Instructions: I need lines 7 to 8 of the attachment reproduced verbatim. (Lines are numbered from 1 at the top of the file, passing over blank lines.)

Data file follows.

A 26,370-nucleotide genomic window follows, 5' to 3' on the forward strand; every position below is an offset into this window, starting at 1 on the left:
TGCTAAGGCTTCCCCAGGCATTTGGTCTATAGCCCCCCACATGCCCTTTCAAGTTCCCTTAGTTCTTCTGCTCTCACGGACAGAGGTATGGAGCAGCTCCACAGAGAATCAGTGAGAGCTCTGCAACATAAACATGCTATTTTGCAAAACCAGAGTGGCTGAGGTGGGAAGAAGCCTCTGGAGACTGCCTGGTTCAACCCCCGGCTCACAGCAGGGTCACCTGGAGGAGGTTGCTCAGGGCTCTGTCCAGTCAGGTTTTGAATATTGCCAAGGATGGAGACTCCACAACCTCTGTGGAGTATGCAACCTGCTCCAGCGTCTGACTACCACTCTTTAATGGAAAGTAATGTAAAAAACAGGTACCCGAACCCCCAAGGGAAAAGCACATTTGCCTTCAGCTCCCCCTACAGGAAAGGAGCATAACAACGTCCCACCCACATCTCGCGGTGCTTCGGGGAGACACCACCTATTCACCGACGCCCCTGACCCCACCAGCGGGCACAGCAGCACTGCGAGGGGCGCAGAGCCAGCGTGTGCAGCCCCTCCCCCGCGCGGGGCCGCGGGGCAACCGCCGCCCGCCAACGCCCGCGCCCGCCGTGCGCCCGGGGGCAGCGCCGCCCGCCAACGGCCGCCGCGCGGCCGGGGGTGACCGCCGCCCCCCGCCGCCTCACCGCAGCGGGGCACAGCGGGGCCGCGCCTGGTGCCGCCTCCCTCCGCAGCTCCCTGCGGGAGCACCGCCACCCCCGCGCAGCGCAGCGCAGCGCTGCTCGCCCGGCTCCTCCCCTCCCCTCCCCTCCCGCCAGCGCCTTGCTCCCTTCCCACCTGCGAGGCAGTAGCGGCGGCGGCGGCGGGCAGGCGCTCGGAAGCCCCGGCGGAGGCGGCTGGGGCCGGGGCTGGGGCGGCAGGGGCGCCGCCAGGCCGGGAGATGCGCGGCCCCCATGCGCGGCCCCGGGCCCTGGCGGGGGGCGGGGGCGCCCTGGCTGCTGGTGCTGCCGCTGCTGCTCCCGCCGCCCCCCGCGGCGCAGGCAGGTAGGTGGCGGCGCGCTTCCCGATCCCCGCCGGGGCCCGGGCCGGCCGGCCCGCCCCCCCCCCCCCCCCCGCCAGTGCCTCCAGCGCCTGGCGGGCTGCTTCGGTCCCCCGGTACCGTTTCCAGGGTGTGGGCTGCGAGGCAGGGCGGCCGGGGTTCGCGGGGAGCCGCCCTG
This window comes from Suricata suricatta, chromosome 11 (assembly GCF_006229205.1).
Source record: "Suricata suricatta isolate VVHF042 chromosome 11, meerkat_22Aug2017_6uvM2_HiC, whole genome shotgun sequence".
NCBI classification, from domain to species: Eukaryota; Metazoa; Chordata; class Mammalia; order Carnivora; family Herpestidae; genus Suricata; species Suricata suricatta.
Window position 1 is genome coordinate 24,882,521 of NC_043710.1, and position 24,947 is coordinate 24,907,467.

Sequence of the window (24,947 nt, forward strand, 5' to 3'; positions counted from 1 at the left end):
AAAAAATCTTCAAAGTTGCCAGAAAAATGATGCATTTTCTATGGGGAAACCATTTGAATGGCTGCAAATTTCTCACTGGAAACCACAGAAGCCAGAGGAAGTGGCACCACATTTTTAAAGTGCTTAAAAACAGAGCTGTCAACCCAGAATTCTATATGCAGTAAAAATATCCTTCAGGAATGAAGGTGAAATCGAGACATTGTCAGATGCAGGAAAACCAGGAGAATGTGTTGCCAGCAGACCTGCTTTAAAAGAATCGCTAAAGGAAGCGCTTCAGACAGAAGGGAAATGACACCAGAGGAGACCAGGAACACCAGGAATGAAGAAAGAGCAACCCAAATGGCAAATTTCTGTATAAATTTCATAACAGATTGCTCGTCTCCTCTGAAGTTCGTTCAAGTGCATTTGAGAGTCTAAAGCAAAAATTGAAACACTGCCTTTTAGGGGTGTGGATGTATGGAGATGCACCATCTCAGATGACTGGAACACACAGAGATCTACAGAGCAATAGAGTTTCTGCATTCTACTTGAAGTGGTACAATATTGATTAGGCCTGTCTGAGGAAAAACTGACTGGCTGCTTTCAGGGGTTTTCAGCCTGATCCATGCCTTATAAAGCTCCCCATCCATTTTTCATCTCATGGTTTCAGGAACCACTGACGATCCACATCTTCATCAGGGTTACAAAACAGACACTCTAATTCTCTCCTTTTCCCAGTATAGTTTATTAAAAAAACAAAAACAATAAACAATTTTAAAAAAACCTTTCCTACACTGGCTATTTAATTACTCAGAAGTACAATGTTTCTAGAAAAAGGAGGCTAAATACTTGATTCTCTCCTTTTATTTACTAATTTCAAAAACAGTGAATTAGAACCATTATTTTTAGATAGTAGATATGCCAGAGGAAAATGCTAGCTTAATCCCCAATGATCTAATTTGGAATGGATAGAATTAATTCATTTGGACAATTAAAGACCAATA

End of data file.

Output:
Sequence of the window (24,947 nt, forward strand, 5' to 3'; positions counted from 1 at the left end):
AAAAAATCTTCAAAGTTGCCAGAAAAATGATGCATTTTCTATGGGGAAACCATTTGAATGGCTGCAAATTTCTCACTGGAAACCACAGAAGCCAGAGGAAGTGGCACCACATTTTTAAAGTGCTTAAAAACAGAGCTGTCAACCCAGAATTCTATATGCAGTAAAAATATCCTTCAGGAATGAAGGTGAAATCGAGACATTGTCAGATGCAGGAAAACCAGGAGAATGTGTTGCCAGCAGACCTGCTTTAAAAGAATCGCTAAAGGAAGCGCTTCAGACAGAAGGGAAATGACACCAGAGGAGACCAGGAACACCAGGAATGAAGAAAGAGCAACCCAAATGGCAAATTTCTGTATAAATTTCATAACAGATTGCTCGTCTCCTCTGAAGTTCGTTCAAGTGCATTTGAGAGTCTAAAGCAAAAATTGAAACACTGCCTTTTAGGGGTGTGGATGTATGGAGATGCACCATCTCAGATGACTGGAACACACAGAGATCTACAGAGCAATAGAGTTTCTGCATTCTACTTGAAGTGGTACAATATTGATTAGGCCTGTCTGAGGAAAAACTGACTGGCTGCTTTCAGGGGTTTTCAGCCTGATCCATGCCTTATAAAGCTCCCCATCCATTTTTCATCTCATGGTTTCAGGAACCACTGACGATCCACATCTTCATCAGGGTTACAAAACAGACACTCTAATTCTCTCCTTTTCCCAGTATAGTTTATTAAAAAAACAAAAACAATAAACAATTTTAAAAAAACCTTTCCTACACTGGCTATTTAATTACTCAGAAGTACAATGTTTCTAGAAAAAGGAGGCTAAATACTTGATTCTCTCCTTTTATTTACTAATTTCAAAAACAGTGAATTAGAACCATTATTTTTAGATAGTAGATATGCCAGAGGAAAATGCTAGCTTAATCCCCAATGATCTAATTTGGAATGGATAGAATTAATTCATTTGGACAATTAAAGACCAATA